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CAD program delivers near-real-time guidance in OR

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A computer-aided diagnostics program is delivering interactive 3D to the operating room at Jefferson Hospital for Neuroscience in Philadelphia, visualizing brain tumors and the location of electrodes during surgery designed to stop seizures.

A computer-aided diagnostics program is delivering interactive 3D to the operating room at Jefferson Hospital for Neuroscience in Philadelphia, visualizing brain tumors and the location of electrodes during surgery designed to stop seizures.

MediCAD software integrates diffusion tensor imaging and functional fMRI and displays them on PCs in the operating room. MediCAD provides neurosurgeons a near-real-time interactive digital map of patients' brains, slicing, zooming, and reformatting data.

"Incorporating DTI and fMRI in presurgical planning holds great promise for advancing our ability to remove a targeted lesion while minimizing postoperative neurological deficits by avoiding damage to functioning white matter fiber tracts and cortical gray matter," said Song Lai, Ph.D., an associate professor of radiology and director of MRI physics at Thomas Jefferson University.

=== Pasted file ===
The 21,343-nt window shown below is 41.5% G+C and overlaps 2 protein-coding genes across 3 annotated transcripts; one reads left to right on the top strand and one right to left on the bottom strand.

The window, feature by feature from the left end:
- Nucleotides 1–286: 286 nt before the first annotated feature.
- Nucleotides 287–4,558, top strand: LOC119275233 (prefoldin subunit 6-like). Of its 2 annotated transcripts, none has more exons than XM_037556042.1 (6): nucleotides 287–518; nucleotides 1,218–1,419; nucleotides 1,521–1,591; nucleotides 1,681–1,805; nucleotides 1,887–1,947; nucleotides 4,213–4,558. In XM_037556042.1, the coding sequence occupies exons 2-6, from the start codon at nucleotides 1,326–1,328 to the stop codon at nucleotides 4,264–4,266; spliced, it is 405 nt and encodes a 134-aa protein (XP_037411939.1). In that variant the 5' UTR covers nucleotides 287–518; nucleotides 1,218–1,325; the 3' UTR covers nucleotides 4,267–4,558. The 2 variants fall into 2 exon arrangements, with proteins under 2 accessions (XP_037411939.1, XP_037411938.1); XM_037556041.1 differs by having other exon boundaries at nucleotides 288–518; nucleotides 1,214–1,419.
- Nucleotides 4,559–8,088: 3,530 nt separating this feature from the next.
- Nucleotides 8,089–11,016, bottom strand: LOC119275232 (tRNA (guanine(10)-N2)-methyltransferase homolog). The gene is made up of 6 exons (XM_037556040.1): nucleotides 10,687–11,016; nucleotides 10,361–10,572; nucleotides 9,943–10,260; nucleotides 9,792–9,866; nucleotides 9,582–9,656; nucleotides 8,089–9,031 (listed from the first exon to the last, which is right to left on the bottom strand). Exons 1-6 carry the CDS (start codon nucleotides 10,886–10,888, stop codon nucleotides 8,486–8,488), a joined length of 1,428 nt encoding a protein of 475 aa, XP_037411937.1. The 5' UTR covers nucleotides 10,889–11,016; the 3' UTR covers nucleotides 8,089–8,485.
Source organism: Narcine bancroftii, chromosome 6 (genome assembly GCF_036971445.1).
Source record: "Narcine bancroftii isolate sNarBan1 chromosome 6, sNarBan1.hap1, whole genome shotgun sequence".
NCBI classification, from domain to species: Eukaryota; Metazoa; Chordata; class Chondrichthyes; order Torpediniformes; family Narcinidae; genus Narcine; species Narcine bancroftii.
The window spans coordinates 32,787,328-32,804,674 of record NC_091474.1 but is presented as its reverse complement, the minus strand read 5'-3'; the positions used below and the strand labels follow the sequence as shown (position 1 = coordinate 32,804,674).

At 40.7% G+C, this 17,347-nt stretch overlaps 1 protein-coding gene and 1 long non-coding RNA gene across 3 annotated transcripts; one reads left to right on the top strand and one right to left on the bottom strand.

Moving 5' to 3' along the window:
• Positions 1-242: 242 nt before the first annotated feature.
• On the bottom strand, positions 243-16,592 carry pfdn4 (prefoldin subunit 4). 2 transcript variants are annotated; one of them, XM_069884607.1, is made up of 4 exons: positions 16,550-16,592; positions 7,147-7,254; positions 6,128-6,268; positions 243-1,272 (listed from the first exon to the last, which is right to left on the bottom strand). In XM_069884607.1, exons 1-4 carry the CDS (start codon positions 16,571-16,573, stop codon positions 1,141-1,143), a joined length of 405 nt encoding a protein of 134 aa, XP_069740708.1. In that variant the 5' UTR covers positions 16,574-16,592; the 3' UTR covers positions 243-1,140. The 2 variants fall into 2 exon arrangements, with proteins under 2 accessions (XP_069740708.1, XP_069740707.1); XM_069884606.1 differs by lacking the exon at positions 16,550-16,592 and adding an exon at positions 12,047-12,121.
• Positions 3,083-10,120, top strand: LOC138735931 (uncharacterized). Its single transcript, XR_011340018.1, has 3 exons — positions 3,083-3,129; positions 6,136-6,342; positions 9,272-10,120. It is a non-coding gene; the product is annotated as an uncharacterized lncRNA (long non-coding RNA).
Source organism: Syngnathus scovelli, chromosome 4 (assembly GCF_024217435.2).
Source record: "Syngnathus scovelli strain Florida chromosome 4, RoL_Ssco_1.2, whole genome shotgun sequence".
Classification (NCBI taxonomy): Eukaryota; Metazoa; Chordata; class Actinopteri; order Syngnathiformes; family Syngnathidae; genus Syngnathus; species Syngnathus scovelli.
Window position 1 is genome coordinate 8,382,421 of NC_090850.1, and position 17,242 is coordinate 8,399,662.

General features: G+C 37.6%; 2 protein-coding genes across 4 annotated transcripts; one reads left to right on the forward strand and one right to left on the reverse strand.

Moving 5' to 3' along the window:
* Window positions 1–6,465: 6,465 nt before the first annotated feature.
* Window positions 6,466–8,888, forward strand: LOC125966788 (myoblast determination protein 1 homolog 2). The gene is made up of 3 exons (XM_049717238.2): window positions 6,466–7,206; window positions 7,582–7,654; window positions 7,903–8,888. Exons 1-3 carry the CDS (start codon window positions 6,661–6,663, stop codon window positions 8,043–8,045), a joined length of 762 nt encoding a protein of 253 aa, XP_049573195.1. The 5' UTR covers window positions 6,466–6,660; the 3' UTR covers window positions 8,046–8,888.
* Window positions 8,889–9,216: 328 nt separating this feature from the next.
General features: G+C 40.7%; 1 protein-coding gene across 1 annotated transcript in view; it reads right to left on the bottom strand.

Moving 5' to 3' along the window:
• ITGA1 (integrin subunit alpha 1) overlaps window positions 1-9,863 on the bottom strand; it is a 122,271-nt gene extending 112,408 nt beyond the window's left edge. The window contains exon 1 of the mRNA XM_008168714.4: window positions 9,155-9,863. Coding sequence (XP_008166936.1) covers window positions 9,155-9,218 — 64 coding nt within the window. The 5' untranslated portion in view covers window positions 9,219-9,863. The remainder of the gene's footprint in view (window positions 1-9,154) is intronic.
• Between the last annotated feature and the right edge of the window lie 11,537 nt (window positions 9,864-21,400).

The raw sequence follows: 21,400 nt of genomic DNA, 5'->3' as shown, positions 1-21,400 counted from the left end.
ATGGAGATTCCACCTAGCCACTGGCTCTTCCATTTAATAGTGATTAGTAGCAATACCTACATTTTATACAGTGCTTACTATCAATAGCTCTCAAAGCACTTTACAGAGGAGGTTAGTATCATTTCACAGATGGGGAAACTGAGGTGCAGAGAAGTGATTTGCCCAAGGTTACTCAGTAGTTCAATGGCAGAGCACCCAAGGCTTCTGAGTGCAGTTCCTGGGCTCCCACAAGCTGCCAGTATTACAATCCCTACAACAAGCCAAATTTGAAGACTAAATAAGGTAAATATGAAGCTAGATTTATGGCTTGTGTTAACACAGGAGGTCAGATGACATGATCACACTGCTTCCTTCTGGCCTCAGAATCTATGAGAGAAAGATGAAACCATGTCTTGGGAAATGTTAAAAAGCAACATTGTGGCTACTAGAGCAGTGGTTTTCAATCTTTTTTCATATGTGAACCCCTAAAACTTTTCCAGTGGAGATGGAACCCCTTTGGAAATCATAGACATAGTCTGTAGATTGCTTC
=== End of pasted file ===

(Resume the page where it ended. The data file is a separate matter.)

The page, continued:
The software defines the relationship between tumors and surrounding tissue, according to Jefferson Hospital neurosurgeon David Andrews, indicating whether tumors are infiltrating or displacing white matter tracts. This information has relevance to the surgical team in the OR and helps guide physicians calculating patient prognoses.

"Specific to brain tumor patients, it is important to be able to distinguish between infiltrative and expansive tumors, since the (cancer) growth pattern allows a complete resection without neurologic compromise," Andrews said. "We have also learned that the expansive tumors lead to a far better prognosis than the infiltrative tumors."

In regard to surgery on patients with epilepsy, the interactive 3D system provides a better understanding of the relationship between areas where seizures begin and neighboring brain structures. This supports safe and effective surgery to stop seizures, according to Dr. Christopher Skidmore, a neurologist in the Jefferson Comprehensive Epilepsy Center.

As part of the patient workup prior to surgery, brain scans are done the day before in order to obtain the most up-to-date imaging data. The short time between scanning and surgery requires a tool that can quickly provide detailed integrated information, Andrews said. The MediCAD system does so by tapping into images archived in the hospital's PACS, reconstructing them, and routing them to the OR.

"With these questions in mind, a multimodal visualization system was developed that allows for performing these query tasks in real-time and produces quantitative results," Lai said.

The software is fast, requires no preprocessing beyond standard fMRI analysis, and can be built into existing medical visualization systems, he said.

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